Comprehending, Responding


'HOW' is a pesky word that has caused the downfall of even the brightest English students 😧 It’s a word examiners and teachers use to encourage students to offer ANALYSIS.

This is where examiners and teachers provide a parameter for the analysis.
E.G. “Explain HOW THE USE OF SETTING shapes the construction of one of the characters in this passage.”
You are being asked specifically to analyse the setting and how it influences character construction. You've been given a parameter for the HOW (analysis).
Other examples:
“Explain HOW THE PATTERNS OF LANGUAGE OR STRUCTURE are used to represent a complex idea.”
“Explain HOW A TEXT USES VOICE to encourage you to empathise with others.”
This is where YOU are left to choose the type of analysis you will offer. And this is where the downfall occurs 😧
Because a parameter has not been provided, some students fail to realise they are still expected to discuss the important course concepts they’ve been sweating over for the last two years.
E.G. “Explain HOW at least one text you have studied appeals to a particular audience.”
Can you see there is a lack of direction regarding the HOW?  BUT!  You are still expected to offer analysis.
So where do you go from here?
We suggest picking from ANY of the topics below, all of which allow you to offer analysis and successfully address the HOW:
🧐 Consider generic conventions (structure, point of view, setting, characterisation, ideas or themes or issues, stylistic features).
🧐 Consider language features – WRITTEN (metaphor, simile, personification inclusive pronouns, statistics, rhetorical questions etc) or VISUAL (camera angles, lighting, juxtaposition, mise en scene, symbols etc)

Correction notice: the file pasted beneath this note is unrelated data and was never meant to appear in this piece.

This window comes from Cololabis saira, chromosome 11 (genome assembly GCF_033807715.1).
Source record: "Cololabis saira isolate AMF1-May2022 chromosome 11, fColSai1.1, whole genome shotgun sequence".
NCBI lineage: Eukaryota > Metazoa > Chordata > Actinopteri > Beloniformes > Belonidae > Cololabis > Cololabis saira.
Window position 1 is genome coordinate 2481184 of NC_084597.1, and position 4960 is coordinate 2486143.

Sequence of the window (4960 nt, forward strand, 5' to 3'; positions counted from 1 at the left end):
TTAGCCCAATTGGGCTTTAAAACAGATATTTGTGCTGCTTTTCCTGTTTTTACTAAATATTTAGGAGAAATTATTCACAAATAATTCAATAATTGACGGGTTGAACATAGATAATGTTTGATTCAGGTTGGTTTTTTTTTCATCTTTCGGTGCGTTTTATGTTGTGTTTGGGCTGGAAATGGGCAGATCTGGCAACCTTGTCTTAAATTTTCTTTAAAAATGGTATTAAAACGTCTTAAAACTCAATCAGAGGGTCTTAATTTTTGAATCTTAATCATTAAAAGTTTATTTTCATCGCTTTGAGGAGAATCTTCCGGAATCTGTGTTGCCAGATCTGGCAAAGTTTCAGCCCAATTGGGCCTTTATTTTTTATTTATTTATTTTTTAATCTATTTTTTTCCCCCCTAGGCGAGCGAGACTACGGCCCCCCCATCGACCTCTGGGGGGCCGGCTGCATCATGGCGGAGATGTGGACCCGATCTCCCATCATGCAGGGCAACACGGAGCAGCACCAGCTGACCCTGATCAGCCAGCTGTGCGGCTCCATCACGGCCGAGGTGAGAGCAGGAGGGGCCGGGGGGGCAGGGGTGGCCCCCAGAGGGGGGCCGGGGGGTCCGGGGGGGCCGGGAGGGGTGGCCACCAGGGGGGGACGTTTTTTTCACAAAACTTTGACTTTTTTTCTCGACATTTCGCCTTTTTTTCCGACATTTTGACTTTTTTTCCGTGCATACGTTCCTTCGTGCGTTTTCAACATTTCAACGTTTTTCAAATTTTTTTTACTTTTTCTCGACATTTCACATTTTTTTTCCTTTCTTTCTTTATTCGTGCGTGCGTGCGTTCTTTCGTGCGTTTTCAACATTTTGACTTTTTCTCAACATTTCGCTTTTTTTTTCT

🧐 Consider values and/or attitudes in the text.
🧐 Consider context (production and reception).
Think about it.  A film or novel or poem may appeal to a particular audience because of setting.  Because of the values that are reinforced, or challenged.  Because of the time period in which it was produced, or received.  Because of the characterisation…..and so on.
There are LOADS of things you could potentially discuss.  The key is not to ignore the HOW.
Don't make the mistake of thinking this sort of question is easy or straightforward.  You still need to offer analysis and show you are thinking about the way the text has been CRAFTED. 😊

The Composing Section, Step 2 – Deciding WHY to write? (PURPOSE)

Before you start to write, you’ve got to have a PURPOSE – a reason for writing (aside from the fact that your teacher is making you do it! 🤨)
The PURPOSE (your reason for writing) determines which LANGUAGE FEATURES and STRUCTURAL ELEMENTS you will use.
Look at these ones:
Use lots of descriptive and figurative language for a start, particularly in narrative writing. Humour, anecdotes and allusions will work well to entertain audiences in an article or speech too.
Use your persuasive language techniques (also called rhetorical devices), emotive and descriptive language, and try to appeal to reason, values or emotion.
Use your factual information, statistics, authorities, expert opinions etc to be convincing and believable.
As you can see, the purpose for writing dictates the type of language devices you will use. And you will be rewarded for knowing which ones to use when.  Watch this video - now this girl knows the art of being persuasive! 😎👍
NEXT POST: The Composing Section Step 3 – Who am I writing for? (AUDIENCE)